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Members of the Los Angeles D-Fenders explain why they chose the D-League

Their reasons for joining differ, but their coaches say it’s easy to keep their team focused on one goal.

NBA: Sacramento Kings at Los Angeles Lakers Richard Mackson-USA TODAY Sports

EL SEGUNDO- Los Angeles may have lost some of it’s luster as an NBA free agency destination over the last several years, but the team is still a draw in the scaled down D-League version. The appeals are obvious. With only two salary levels in the D-League, what player wouldn’t want to come to Los Angeles for the non-monetary benefits of sunshine, surf, and... scouts?

"As far as scouts and other teams, nobody really wants to go to Maine to watch players unless you're on the East coast,” smiles Julian Jacobs, who spent training camp with the Los Angeles Lakers before being cut in the preseason and signing with their minor league team, the D-Fenders. “Staying in L.A., my trainer is here, and obviously the Lakers are familiar with me, and a ton of people come to L.A. to watch, so I'm just really looking forward to getting started."

Scouts’ willingness to fly to Los Angeles isn’t the only benefit of being a D-Fender for Jacobs. The undrafted guard also said the relationship he built with head coach Coby Karl while both were with the Lakers in training camp was a “huge part of” his decision.

“He's been a huge influence on me and he's definitely related to me, just because he's been in some of these situations that I'm currently going through,” Jacobs said, referencing Karl’s own path through the NBA and D-League during his playing career. “I'm really appreciative of him and I'm glad he's the head coach."

Travis Wear was cut from the Lakers’ roster at the same time as Jacobs, and after getting a taste of the NBA two years ago with the New York Knicks, he wants another bite.

"I did overseas last year, and I enjoyed my experience, but having my rookie year in the NBA I just wanted to be closer to that,” Wear said. “I wanted to stay local (Wear is a product of Southern Califronia high school basketball power Mater Dei and also attended UCLA) and hopefully perform at a good enough level to get back to the NBA.”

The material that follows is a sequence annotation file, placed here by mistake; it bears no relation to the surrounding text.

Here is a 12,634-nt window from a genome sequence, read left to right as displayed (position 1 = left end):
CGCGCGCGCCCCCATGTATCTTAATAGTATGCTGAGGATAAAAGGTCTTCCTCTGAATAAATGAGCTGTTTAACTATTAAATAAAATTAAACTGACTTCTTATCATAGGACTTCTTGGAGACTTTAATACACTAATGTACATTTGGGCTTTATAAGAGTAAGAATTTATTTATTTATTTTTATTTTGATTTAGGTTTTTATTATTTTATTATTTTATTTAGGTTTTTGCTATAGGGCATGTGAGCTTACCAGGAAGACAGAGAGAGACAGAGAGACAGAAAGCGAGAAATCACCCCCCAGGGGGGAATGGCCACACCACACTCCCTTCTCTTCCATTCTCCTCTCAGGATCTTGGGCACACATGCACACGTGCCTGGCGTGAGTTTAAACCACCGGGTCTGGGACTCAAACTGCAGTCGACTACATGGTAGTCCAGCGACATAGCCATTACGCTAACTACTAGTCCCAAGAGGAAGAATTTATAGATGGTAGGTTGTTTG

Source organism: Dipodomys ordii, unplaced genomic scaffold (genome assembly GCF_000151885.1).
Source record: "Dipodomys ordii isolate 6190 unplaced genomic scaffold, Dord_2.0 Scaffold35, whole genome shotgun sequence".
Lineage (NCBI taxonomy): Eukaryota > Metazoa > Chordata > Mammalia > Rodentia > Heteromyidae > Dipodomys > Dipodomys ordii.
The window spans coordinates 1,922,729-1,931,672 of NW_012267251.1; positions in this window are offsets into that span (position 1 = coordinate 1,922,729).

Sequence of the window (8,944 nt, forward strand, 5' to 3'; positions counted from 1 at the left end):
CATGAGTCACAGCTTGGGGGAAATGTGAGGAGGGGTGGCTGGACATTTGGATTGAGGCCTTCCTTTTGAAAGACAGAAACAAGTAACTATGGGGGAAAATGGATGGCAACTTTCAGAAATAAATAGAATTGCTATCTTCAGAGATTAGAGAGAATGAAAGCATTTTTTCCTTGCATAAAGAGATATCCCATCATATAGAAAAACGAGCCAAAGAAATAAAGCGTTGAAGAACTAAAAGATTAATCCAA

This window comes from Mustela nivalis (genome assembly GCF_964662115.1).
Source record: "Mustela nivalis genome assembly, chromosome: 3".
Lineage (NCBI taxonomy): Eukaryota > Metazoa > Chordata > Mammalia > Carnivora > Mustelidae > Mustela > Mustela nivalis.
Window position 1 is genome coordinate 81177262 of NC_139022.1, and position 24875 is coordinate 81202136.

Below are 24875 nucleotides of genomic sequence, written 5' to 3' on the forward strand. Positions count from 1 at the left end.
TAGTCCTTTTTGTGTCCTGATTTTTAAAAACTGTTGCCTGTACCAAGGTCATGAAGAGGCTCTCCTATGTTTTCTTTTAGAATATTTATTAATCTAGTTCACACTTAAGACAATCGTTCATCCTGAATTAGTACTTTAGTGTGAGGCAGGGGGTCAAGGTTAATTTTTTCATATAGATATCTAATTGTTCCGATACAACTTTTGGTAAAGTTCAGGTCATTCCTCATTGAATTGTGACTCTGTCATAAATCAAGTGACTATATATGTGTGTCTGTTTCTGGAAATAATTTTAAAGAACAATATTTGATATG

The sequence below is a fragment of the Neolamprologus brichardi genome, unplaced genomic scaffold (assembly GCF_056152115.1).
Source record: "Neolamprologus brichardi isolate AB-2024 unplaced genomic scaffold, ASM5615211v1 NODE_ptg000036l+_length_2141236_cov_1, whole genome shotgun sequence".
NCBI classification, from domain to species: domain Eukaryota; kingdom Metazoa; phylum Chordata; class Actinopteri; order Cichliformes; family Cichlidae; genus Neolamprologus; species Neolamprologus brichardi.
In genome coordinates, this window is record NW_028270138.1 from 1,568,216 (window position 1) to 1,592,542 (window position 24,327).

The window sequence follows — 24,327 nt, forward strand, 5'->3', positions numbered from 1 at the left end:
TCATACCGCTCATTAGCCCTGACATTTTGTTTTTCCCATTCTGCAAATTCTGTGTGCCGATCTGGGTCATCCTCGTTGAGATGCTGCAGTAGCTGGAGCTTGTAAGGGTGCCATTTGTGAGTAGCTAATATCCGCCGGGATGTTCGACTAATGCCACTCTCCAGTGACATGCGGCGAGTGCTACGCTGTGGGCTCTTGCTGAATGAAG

Josh Magette came tantalizingly close to making an NBA roster this season after making it all the way to the Atlanta Hawks’ final roster cut of the preseason, which made a return to Los Angeles rather than heading back overseas an easy decision.

"Ever since I was a kid I was chasing the dream of being an NBA player. That's everyone's dream, and I'm trying to capitalize,” Magette said. “My NBA stock will never be as high as it is right now, and I'm trying to go all in one more year and see what happens. If that's not the case this year then we'll see what happens after that, but I'm kind of going all in one more time and seeing what happens."

If managing the egos, roles, and playing time of hungry players looking for call-ups sounds like a difficult job, you aren’t Coby Karl.

“I think the organizations in the NBA, they see players that value team, that value winning, that value defense and being able to play within an offensive concept and have a role,” Karl said. “That's my message: ‘If any of us get to the next level, you're not going to be the number one option. That's what LeBron is for, and that's what Steph is for.’

“You're going to have to be a guy that can do other things,” Karl continued. “So that's kind of an easy message for me, and that's something that I learned and why I was able to play as a professional."

Magette agrees that gunning for big box scores isn’t necessarily the path to big bucks.

“NBA teams notice winning,” Magette said. “I think 70 percent of the call-ups are on winning teams, so I think the more we win games the better we look.”

According to Vander Blue, who didn’t spend training camp with an NBA team this season after leading the D-League in scoring the last two years, money isn’t everything anyway.

"I'm still dream chasing, man. Money is cool, but it's never been about the money to me. I can go overseas and probably make a lot of money, but right now I'm still pursuing my dream,” Blue said. “That's not to be a 10-day call-up, that's to actually be on an NBA roster. I know that can help up there, I know I can perform up there, I just need an opportunity and I strongly believe this is the year for me. I'm just going to leave it all out there."

Harrison Faigen is co-host of the Locked on Lakers podcast (subscribe here), and you can follow him on Twitter at @hmfaigen.